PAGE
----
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Tuesday Term of the Week | Grid

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A grid is an essential element of measurement used in mapmaking to locate objects. It defines a two-dimensional, or “X-Y” space and allows positions to be precisely defined within that space. Think of placing an imaginary piece of graph paper over an area of land on the earth. If you align the horizontal lines so they are pointing east-west, and the vertical lines north-south, you can specify any single location as an (X,Y) coordinate on your imaginary page.  A “grid” is made from of all of the imaginary lines on your virtual page, with the distance between the lines set to any measurement of your choosing.  Typically, when locating a point anywhere on earth, the “X” coordinate used is the Longitude and the “Y” coordinate the Latitude.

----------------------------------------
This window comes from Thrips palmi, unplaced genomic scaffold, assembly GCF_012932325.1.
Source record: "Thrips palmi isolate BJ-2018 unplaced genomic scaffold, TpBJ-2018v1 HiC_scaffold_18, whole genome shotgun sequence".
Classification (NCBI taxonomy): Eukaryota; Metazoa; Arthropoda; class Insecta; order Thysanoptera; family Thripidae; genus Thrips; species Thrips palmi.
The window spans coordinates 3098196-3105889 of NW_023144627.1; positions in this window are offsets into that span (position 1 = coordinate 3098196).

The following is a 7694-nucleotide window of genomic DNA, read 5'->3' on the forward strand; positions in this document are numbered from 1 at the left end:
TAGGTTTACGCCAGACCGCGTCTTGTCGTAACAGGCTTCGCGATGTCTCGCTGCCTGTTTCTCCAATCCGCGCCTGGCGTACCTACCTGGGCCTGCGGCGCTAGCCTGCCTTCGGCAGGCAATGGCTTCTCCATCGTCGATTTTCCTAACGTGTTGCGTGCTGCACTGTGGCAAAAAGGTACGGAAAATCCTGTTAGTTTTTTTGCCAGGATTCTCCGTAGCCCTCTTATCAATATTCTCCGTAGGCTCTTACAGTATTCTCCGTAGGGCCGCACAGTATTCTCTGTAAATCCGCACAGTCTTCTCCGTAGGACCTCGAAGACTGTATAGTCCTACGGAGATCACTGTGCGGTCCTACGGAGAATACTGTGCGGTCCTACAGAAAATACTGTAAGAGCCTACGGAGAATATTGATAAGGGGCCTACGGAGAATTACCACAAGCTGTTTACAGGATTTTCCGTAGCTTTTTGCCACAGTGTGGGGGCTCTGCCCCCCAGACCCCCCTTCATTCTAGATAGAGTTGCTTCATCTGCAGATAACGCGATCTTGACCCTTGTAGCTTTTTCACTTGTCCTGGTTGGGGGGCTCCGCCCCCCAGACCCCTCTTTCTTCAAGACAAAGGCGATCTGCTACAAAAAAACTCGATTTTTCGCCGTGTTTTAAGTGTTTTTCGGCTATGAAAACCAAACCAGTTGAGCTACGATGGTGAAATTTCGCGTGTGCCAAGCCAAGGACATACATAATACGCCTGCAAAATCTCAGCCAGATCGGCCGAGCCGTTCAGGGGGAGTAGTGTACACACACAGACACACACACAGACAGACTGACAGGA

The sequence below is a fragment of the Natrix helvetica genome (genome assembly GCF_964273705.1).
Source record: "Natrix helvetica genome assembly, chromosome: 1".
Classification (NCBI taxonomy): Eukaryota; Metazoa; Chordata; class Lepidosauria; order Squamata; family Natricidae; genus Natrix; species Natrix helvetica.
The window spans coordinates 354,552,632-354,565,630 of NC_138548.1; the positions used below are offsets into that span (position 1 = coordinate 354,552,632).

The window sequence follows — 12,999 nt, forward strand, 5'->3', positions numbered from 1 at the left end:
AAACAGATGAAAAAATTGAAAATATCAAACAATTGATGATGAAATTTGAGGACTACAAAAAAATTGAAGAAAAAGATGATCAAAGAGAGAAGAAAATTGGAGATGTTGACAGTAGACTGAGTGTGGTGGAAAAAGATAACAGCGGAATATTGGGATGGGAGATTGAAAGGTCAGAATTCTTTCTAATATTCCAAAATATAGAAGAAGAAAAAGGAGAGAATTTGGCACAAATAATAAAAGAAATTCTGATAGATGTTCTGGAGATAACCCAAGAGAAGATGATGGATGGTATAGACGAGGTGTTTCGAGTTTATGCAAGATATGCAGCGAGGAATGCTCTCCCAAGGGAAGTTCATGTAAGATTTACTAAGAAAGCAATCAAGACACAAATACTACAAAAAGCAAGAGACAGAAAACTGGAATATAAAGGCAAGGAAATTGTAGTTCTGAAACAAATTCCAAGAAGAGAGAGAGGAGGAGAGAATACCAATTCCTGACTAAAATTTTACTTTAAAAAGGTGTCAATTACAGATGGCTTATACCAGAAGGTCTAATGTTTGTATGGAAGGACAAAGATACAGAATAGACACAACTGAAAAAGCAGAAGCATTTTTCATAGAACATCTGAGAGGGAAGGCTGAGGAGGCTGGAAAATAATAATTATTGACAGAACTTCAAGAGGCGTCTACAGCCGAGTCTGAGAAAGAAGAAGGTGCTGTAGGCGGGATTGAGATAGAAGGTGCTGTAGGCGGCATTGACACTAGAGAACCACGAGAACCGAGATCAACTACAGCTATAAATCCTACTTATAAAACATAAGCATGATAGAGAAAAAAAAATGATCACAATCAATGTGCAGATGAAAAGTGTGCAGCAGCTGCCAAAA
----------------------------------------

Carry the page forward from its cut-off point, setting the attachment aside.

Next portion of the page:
For a grid to be meaningful, there must be an origin point – in other words, a starting location where the coordinate is (0,0).  For a standard map of the earth, the ‘X’ origin is at the longitude of zero, also known as the Prime Meridian. This is a line which passes through Greenwich, England, stretching half-way around the earth from the North Pole to the South Pole. The ‘Y’ origin is the Equator, which encircles the earth mid-way between the two poles. That places “origin” coordinate of (0,0) off the coast of Africa in the Atlantic Ocean, just under 400 miles south of the nation of Ghana and nearly 700 miles west of Gabon.  With the origin established and measuring in degrees, one can now locate New York City for example.  It is found at approximately 74 degrees west and 40.75 degrees north of the origin point. Specified as an (X,Y) coordinate, New York City is therefore located in the area around a point at (-74.00,40.75).